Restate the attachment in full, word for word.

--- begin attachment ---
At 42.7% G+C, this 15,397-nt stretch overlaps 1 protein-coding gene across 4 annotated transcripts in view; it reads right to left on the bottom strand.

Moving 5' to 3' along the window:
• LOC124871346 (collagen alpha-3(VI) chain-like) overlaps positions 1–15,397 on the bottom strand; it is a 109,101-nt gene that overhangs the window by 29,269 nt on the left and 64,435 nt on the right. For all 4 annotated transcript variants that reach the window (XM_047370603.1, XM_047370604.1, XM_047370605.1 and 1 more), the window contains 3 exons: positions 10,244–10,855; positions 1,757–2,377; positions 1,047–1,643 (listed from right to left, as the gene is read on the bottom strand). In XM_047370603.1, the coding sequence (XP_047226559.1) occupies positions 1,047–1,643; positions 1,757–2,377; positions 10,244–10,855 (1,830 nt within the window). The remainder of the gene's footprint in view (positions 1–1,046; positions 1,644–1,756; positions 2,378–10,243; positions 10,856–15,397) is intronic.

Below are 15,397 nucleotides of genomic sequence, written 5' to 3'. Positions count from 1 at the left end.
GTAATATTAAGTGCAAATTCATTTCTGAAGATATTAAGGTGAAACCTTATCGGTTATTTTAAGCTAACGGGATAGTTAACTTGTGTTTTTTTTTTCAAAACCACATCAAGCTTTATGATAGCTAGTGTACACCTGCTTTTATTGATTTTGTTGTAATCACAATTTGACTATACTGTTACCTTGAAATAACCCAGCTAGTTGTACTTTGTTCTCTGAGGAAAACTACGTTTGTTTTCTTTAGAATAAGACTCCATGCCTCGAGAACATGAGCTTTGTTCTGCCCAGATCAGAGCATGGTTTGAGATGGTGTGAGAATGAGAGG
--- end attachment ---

At 42.7% G+C, this 15,397-nt stretch overlaps 1 protein-coding gene across 4 annotated transcripts in view; it reads right to left on the bottom strand.

Moving 5' to 3' along the window:
• LOC124871346 (collagen alpha-3(VI) chain-like) overlaps positions 1–15,397 on the bottom strand; it is a 109,101-nt gene that overhangs the window by 29,269 nt on the left and 64,435 nt on the right. For all 4 annotated transcript variants that reach the window (XM_047370603.1, XM_047370604.1, XM_047370605.1 and 1 more), the window contains 3 exons: positions 10,244–10,855; positions 1,757–2,377; positions 1,047–1,643 (listed from right to left, as the gene is read on the bottom strand). In XM_047370603.1, the coding sequence (XP_047226559.1) occupies positions 1,047–1,643; positions 1,757–2,377; positions 10,244–10,855 (1,830 nt within the window). The remainder of the gene's footprint in view (positions 1–1,046; positions 1,644–1,756; positions 2,378–10,243; positions 10,856–15,397) is intronic.

Below are 15,397 nucleotides of genomic sequence, written 5' to 3'. Positions count from 1 at the left end.
GTAATATTAAGTGCAAATTCATTTCTGAAGATATTAAGGTGAAACCTTATCGGTTATTTTAAGCTAACGGGATAGTTAACTTGTGTTTTTTTTTTCAAAACCACATCAAGCTTTATGATAGCTAGTGTACACCTGCTTTTATTGATTTTGTTGTAATCACAATTTGACTATACTGTTACCTTGAAATAACCCAGCTAGTTGTACTTTGTTCTCTGAGGAAAACTACGTTTGTTTTCTTTAGAATAAGACTCCATGCCTCGAGAACATGAGCTTTGTTCTGCCCAGATCAGAGCATGGTTTGAGATGGTGTGAGAATGAGAGG